The pastoral poetry of the Renaissance has received a great deal of critical attention in recent years. Of special interest have been the uses to which great poets such as Spenser, Milton and Marvell have put the genre. The moral and spiritual depths beneath the physically delightful surface have...
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SOURCE: “The Epic as Pastoral: Milton, Marvell, and the Plurality of Genre,” in New Literary History, Vol. 30, No. 1, 1999, pp. 143-57.
[In the following essay, Weller maintains that Andrew Marvell's poetry rehearses the pastoral motifs that inform John Milton's epic poem Paradise Lost, and he examines how the lyric mode is used in the expansive form of the epic.]
When Milton begins Paradise Regained by defining himself as “I who erewhile the happy garden sung,”1 he is echoing the lines—possibly discarded by Virgil, possibly even non-Virgilian—which prefaced Renaissance editions of The Aeneid:
Ille ego, qui...
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SOURCE: “The Pastoral Element in the English Drama Before 1605,” in Modern Language Notes, Vol. 14,No. 4, April 1899, pp. 114-23.
[In the following essay, Thorndike examines the development of the English pastoral drama, noting the introduction of particularly English elements—such as the appearance of comic characters and the satyr type—into the literary form.]
Most accounts of the English pastoral drama have begun with Fletcher's Faithful Shepherdess or Daniel's Queen's Arcadia. There have been references, of course, to some of Lyly's plays, Peele's Arraignment of Paris and Sidney's May Lady, but there has been no recognition of a...
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SOURCE: “The Three Masterpieces,” in Pastoral Poetry and Pastoral Drama, A. H. Bullen, 1906, pp. 264-316.
[In the following excerpt, Greg examines what he judges the two greatest English dramatic pastoral romances, John Fletcher's Faithful Shepherdess and Ben Jonson's Sad Shepherd. He notes Fletcher's greater indebtedness to Italian pastoral dramas than to English courtly-chivalric pieces and finds Jonson's work—the first truly English pastoral—to be a fine achievement despite its several weaknesses. Greg compares these two pieces to Thomas Randolph's Amyntas, a work that, despite its “inferior” merit, shares with the other dramas certain characteristics of...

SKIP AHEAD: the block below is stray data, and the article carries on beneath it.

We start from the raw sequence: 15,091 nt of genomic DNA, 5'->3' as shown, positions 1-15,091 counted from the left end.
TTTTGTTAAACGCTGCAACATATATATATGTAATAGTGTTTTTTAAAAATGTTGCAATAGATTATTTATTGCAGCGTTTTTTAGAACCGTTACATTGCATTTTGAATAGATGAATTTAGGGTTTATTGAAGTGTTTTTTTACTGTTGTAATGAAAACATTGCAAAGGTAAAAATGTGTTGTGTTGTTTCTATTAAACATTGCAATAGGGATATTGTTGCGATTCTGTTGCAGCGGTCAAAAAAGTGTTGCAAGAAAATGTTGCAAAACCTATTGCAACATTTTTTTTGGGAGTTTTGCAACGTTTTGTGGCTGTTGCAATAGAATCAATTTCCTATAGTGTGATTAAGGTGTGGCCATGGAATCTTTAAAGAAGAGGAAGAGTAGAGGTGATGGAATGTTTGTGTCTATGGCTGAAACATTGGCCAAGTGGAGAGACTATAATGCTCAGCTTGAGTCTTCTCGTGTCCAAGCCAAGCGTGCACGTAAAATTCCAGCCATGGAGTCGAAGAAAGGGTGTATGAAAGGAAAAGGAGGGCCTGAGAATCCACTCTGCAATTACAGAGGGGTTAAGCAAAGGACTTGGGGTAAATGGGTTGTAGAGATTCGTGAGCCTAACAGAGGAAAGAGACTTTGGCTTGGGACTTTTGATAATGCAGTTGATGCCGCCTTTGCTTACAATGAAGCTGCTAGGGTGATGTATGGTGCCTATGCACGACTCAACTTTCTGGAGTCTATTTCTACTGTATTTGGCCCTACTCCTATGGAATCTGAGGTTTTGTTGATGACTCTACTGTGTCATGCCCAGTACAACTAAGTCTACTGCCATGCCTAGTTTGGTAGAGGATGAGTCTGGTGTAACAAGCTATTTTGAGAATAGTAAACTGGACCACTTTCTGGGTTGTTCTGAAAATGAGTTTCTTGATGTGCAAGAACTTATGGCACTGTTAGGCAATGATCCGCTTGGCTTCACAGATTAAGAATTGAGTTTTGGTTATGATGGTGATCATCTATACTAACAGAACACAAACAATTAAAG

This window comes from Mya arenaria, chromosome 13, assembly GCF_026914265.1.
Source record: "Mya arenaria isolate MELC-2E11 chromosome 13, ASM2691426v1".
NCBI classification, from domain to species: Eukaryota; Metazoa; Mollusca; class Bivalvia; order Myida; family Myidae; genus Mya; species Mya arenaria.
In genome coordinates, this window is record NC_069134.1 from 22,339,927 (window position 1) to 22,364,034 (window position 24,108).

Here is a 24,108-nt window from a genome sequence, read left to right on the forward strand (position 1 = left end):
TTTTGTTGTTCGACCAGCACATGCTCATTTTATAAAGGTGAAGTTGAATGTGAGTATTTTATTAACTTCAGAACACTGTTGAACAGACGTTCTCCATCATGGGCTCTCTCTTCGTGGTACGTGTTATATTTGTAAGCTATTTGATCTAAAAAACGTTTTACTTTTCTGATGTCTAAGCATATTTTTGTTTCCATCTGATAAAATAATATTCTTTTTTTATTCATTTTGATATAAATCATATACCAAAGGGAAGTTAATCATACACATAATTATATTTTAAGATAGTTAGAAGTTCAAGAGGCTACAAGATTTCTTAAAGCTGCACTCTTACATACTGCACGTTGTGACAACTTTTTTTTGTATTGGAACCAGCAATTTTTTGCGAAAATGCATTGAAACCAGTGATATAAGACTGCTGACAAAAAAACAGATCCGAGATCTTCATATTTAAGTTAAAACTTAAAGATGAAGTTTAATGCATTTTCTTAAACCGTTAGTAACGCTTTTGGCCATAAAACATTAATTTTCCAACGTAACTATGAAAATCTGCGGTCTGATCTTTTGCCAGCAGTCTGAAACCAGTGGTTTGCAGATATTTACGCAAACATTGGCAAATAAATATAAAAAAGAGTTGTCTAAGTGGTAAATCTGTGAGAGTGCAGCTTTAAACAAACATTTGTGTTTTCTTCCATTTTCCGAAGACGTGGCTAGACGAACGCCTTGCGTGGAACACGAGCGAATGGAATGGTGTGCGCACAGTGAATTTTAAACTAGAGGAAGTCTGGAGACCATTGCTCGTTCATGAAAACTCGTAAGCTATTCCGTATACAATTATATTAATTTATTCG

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SOURCE: “The Tempest as Pastoral Romance,” in Shakespeare Quarterly, Vol. 10, No. 4, Autumn 1959, pp. 531-39.
[In the following essay, Gesner argues that William Shakespeare's The Tempest is primarily a pastoral play, and that in composing the work Shakespeare used the Greek pastoralist Longus's Daphnis and Chloe as an immediate source.]
The problem of the source of The Tempest has long intrigued scholars, because a single entirely satisfactory work has never been uncovered to account for its origin. Many significant contributions to the solution of the problem have, however, been offered. In 1817 Ludwig Tieck pointed to Die schöne...
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SOURCE: “The Winter's Tale and the Pastoral Tradition,” in Shakespeare Quarterly, Vol. 14, No. 4, Autumn 1963, pp. 537-98.
[In the following essay, Bryant notes the indebtedness of William Shakespeare's The Winter's Taleto the classical European and English pastoral traditions and argues that with this subtle dramatized commentary on appearance and reality Shakespeare brought freshness to the pastoral mode and transformed its hackneyed conventions.]
It is curious that no appraiser or appreciator seems to have puzzled over the kinship of The Winter's Tale with the pastoral tradition. Most commentators tacitly assume the connection, then abandon it to...
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Alpers, Paul. “Pastoral and the Domain of Lyric in Spenser's Shepheardes Calender.” Representations 12 (Autumn 1985): 83-100.
Discusses the influence of Spenser's Shepheardes Calender on English poetry, arguing that in composing the first set of English pastorals in the European tradition Spenser helped himself—and English poetry in general—to overcome the difficulties of writing lyric verse.
Bernard, John D. “Spenserian Pastoral and the Amoretti.” ELH 47, No. 3 (Autumn 1980): 419-32.
Argues that the pastoral is a major factor that shapes Edmund Spenser's conception of his...